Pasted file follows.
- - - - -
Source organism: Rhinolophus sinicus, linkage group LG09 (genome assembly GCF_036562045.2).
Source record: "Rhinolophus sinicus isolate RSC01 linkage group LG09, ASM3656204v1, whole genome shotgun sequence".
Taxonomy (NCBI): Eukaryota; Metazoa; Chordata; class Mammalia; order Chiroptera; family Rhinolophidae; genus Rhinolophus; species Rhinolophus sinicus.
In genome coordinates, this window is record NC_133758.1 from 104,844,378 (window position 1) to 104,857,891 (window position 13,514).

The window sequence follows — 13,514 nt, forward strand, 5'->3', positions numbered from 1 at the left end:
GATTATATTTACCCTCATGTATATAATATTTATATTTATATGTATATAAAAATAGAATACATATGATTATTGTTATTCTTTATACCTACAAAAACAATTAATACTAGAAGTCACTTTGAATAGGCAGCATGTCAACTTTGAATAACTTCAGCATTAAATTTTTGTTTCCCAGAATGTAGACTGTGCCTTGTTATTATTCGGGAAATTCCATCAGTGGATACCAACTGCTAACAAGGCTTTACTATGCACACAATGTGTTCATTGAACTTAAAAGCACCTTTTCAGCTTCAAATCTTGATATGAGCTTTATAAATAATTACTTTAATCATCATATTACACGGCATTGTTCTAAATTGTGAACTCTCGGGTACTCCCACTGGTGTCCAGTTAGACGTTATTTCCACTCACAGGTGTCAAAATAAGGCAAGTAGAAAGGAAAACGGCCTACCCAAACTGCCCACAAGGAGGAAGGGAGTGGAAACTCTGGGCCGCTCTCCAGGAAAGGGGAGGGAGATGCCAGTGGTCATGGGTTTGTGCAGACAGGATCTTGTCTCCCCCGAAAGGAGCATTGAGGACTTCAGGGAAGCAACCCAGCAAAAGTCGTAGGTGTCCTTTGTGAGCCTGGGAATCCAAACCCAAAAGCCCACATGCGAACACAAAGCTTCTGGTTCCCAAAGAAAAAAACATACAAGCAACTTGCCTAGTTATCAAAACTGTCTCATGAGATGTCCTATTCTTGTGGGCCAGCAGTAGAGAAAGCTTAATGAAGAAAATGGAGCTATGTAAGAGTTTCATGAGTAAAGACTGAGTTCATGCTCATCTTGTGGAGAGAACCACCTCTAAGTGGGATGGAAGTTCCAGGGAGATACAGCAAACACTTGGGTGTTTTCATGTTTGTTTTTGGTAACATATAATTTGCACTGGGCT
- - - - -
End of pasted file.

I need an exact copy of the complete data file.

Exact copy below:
Source organism: Rhinolophus sinicus, linkage group LG09 (genome assembly GCF_036562045.2).
Source record: "Rhinolophus sinicus isolate RSC01 linkage group LG09, ASM3656204v1, whole genome shotgun sequence".
Taxonomy (NCBI): Eukaryota; Metazoa; Chordata; class Mammalia; order Chiroptera; family Rhinolophidae; genus Rhinolophus; species Rhinolophus sinicus.
In genome coordinates, this window is record NC_133758.1 from 104,844,378 (window position 1) to 104,857,891 (window position 13,514).

The window sequence follows — 13,514 nt, forward strand, 5'->3', positions numbered from 1 at the left end:
GATTATATTTACCCTCATGTATATAATATTTATATTTATATGTATATAAAAATAGAATACATATGATTATTGTTATTCTTTATACCTACAAAAACAATTAATACTAGAAGTCACTTTGAATAGGCAGCATGTCAACTTTGAATAACTTCAGCATTAAATTTTTGTTTCCCAGAATGTAGACTGTGCCTTGTTATTATTCGGGAAATTCCATCAGTGGATACCAACTGCTAACAAGGCTTTACTATGCACACAATGTGTTCATTGAACTTAAAAGCACCTTTTCAGCTTCAAATCTTGATATGAGCTTTATAAATAATTACTTTAATCATCATATTACACGGCATTGTTCTAAATTGTGAACTCTCGGGTACTCCCACTGGTGTCCAGTTAGACGTTATTTCCACTCACAGGTGTCAAAATAAGGCAAGTAGAAAGGAAAACGGCCTACCCAAACTGCCCACAAGGAGGAAGGGAGTGGAAACTCTGGGCCGCTCTCCAGGAAAGGGGAGGGAGATGCCAGTGGTCATGGGTTTGTGCAGACAGGATCTTGTCTCCCCCGAAAGGAGCATTGAGGACTTCAGGGAAGCAACCCAGCAAAAGTCGTAGGTGTCCTTTGTGAGCCTGGGAATCCAAACCCAAAAGCCCACATGCGAACACAAAGCTTCTGGTTCCCAAAGAAAAAAACATACAAGCAACTTGCCTAGTTATCAAAACTGTCTCATGAGATGTCCTATTCTTGTGGGCCAGCAGTAGAGAAAGCTTAATGAAGAAAATGGAGCTATGTAAGAGTTTCATGAGTAAAGACTGAGTTCATGCTCATCTTGTGGAGAGAACCACCTCTAAGTGGGATGGAAGTTCCAGGGAGATACAGCAAACACTTGGGTGTTTTCATGTTTGTTTTTGGTAACATATAATTTGCACTGGGCT